Mogharrabi and his wife were permitted into the United States from Iran as nonimmigrant students. They stayed in the United longer than the initial time allowed and arrangements were made for them to be deported. Mogharrabi filed for asylum to void the deportation for fear of his persecution because of his political opinion if he were to return to Iran. He claimed a well-founded fear of persecution based on an confrontation with an agent of the Ayatollah Khomeini regime working within the Iranian interests Section of the Algerian Embassy.
Mogharrabi claimed that himself and a companion went to the Algerian Embassy to document his student status but the agent of the Ayatollah Khomeini refused because Mogharrabi did not have the originals of the documents he needed. The denial of service led to an argument which progressed into a physical altercation. The agent proceeded to grab Mogharrabi’s companion by the neck until a supervisor came to separate. The agent then threatened Mogharrabi’s companion with the statement along the lines of “he and his kind had better keep their eyes and ears open for their ‘day will soon come”.
Mogharrabi retaliated with stated “their kind had robbed Iran of all it was worth living for and they were nothing but religious fascists stuffing their pockets with the nations wealth”. The agent then pulled a gun on Mogharrabi and his companion who fled. Mogharrabi claims this whole incident was captured on the Embassy’s cameras. Another companion of Mogharrabi who came along but did not go inside with them appealed that they were also followed after leaving the embassy. Because of this incident Mogharrabi fears persecution upon his return to Iran.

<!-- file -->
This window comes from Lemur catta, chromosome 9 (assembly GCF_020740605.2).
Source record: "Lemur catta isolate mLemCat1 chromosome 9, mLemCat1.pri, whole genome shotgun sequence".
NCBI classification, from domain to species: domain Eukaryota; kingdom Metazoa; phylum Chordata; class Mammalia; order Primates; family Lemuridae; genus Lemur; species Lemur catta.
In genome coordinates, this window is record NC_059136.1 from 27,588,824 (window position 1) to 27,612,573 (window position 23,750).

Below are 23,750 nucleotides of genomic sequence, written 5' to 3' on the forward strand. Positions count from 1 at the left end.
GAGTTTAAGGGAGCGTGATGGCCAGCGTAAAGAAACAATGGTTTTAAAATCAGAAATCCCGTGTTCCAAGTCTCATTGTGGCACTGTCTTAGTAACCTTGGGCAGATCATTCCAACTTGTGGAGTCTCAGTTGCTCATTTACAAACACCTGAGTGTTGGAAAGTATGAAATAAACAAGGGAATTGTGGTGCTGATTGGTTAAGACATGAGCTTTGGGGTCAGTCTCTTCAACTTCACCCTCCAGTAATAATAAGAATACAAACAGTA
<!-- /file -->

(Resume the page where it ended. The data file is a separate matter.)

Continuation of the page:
Is Mogharrabi eligible for asylum based on his testimony of past persecution?
In INS v. Cardoza-Fonseca , 480 U. S. 421 (1987), the United States Supreme Court held that the “clear probability” of persecution standard employed for withholding of deportation under section 243 (h) of the Immigration and Nationality Act, 8 U. S. C. § 1253(h) (1982), does not converge with, and may not be equated with, the “well-founded fear” of persecution standard used for asylum under section 208, 8 U. S. C. § 1158 (1982). Matter of Acosta , 19 I&N Dec. 11 (BIA 1985), is therefore overruled insofar as it held that the two standards were not meaningfully different, and in practical application converged.
- The well-founded fear of persecution standard used in section 208 of the Act is significantly different from the clear probability standard used in section 243 (h).
- An applicant for asylum under section 208 of the Act has established a well-founded fear if a reasonable person in his circumstances would fear persecution.
- A reasonable person may well fear persecution even where its likelihood is significantly less than clearly probable.
- An alien’s own testimony in an asylum case may be sufficient, without corroborative evidence, to prove a well-founded fear of persecution where that testimony is believable, consistent, and sufficiently detailed to provide a plausible and coherent account of the basis for his fear.
- Matter of Acosta’s requirement that an applicant for asylum
Yes. Mogharrabi testimony is is credible, persuasive, and specific enough to be objective evidence that proves either past persecution or ‘good reason’ to fear future persecution.